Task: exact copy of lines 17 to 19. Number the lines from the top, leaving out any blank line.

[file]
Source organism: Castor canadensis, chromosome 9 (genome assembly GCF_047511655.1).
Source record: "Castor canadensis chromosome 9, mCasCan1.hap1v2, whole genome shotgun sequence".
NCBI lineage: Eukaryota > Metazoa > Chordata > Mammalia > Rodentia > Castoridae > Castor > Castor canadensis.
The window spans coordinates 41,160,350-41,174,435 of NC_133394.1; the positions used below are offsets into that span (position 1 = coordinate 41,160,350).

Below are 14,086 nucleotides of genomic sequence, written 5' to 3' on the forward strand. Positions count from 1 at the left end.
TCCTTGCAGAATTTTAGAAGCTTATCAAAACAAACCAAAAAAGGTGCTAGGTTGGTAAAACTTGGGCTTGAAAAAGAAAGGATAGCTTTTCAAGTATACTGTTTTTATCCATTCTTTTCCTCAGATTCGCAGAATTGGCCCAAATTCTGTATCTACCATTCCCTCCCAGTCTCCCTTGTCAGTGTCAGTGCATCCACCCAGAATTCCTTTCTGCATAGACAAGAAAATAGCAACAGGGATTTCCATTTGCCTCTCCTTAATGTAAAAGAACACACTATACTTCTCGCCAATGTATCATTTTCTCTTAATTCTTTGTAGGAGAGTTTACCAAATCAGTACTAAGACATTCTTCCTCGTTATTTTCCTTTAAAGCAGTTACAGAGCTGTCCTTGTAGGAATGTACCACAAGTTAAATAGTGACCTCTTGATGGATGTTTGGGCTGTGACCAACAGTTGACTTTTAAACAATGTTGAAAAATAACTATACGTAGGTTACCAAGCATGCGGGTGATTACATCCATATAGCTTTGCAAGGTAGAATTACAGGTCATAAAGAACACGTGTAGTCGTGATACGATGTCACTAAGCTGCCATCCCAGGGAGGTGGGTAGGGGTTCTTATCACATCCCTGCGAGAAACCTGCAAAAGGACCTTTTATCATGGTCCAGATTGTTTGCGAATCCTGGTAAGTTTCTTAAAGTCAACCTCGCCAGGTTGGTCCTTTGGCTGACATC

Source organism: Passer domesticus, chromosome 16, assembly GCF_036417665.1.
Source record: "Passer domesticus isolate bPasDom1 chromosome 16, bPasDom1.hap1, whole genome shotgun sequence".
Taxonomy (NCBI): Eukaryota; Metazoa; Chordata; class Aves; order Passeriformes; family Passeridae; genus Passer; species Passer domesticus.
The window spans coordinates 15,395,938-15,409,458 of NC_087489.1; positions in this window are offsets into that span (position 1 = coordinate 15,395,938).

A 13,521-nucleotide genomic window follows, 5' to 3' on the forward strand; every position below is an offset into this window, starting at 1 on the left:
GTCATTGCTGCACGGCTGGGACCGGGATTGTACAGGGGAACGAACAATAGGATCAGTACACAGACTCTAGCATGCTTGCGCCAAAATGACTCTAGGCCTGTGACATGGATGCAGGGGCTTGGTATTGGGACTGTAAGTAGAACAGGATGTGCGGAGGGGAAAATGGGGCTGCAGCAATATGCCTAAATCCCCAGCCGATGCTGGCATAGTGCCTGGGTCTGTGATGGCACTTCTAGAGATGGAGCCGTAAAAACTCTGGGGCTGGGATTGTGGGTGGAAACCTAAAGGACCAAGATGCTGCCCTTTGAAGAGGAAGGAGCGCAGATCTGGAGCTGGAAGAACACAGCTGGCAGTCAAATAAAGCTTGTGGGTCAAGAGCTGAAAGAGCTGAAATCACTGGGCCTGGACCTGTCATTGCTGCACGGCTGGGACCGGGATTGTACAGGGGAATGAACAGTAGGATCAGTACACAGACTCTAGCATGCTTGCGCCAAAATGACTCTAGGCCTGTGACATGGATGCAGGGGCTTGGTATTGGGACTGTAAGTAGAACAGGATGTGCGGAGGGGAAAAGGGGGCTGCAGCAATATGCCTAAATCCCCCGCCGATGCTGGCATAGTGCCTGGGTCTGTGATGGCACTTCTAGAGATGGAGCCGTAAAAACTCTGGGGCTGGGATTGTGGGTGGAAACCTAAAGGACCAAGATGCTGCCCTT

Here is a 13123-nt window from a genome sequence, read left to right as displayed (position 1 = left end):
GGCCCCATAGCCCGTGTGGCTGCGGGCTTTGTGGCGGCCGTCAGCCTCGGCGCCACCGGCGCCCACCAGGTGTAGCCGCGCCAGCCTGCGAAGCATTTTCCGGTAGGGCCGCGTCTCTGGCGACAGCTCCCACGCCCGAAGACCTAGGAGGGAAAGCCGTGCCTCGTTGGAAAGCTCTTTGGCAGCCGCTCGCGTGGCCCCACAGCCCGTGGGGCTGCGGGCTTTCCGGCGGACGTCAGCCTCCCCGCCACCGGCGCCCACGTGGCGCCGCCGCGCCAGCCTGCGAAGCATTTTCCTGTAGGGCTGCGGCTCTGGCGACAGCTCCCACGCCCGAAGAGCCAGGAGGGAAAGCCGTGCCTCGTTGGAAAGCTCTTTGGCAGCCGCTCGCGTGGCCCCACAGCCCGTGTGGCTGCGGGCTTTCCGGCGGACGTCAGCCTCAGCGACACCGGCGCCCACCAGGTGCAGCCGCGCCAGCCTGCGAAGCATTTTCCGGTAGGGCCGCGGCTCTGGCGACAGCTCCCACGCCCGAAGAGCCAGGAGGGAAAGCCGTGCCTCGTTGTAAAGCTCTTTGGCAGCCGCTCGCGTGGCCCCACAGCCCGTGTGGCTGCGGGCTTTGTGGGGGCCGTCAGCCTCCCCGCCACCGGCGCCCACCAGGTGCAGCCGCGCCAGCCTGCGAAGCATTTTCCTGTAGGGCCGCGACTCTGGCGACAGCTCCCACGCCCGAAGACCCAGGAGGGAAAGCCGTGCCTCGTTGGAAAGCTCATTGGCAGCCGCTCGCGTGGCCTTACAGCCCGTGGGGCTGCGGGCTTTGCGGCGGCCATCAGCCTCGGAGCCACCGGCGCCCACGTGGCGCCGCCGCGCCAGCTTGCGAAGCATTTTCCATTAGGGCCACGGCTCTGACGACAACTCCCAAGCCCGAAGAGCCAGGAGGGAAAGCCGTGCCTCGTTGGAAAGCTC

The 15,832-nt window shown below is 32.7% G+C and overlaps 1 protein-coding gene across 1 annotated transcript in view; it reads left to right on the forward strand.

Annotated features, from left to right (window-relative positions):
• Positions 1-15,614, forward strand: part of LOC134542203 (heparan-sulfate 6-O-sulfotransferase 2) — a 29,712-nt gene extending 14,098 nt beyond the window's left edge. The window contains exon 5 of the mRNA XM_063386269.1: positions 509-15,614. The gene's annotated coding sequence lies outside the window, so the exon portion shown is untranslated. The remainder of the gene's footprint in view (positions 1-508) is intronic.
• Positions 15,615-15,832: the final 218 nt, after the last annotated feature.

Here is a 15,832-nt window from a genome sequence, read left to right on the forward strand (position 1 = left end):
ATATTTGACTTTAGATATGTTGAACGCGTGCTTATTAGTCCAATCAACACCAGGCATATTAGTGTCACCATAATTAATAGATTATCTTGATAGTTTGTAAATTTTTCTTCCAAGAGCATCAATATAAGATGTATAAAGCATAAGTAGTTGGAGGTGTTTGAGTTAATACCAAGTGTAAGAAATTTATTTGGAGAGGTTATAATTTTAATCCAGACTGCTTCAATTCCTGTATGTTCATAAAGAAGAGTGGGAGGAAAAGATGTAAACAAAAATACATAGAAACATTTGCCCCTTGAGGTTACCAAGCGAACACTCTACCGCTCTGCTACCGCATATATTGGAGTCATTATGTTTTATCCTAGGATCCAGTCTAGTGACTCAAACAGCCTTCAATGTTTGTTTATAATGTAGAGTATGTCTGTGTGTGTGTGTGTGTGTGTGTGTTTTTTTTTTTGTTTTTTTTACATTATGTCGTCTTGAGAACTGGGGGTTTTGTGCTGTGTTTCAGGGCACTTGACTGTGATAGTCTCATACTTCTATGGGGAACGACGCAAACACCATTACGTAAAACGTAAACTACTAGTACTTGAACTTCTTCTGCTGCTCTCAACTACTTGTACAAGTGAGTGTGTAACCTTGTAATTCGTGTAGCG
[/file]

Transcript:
• Positions 1-15,614, forward strand: part of LOC134542203 (heparan-sulfate 6-O-sulfotransferase 2) — a 29,712-nt gene extending 14,098 nt beyond the window's left edge. The window contains exon 5 of the mRNA XM_063386269.1: positions 509-15,614. The gene's annotated coding sequence lies outside the window, so the exon portion shown is untranslated. The remainder of the gene's footprint in view (positions 1-508) is intronic.
• Positions 15,615-15,832: the final 218 nt, after the last annotated feature.

Here is a 15,832-nt window from a genome sequence, read left to right on the forward strand (position 1 = left end):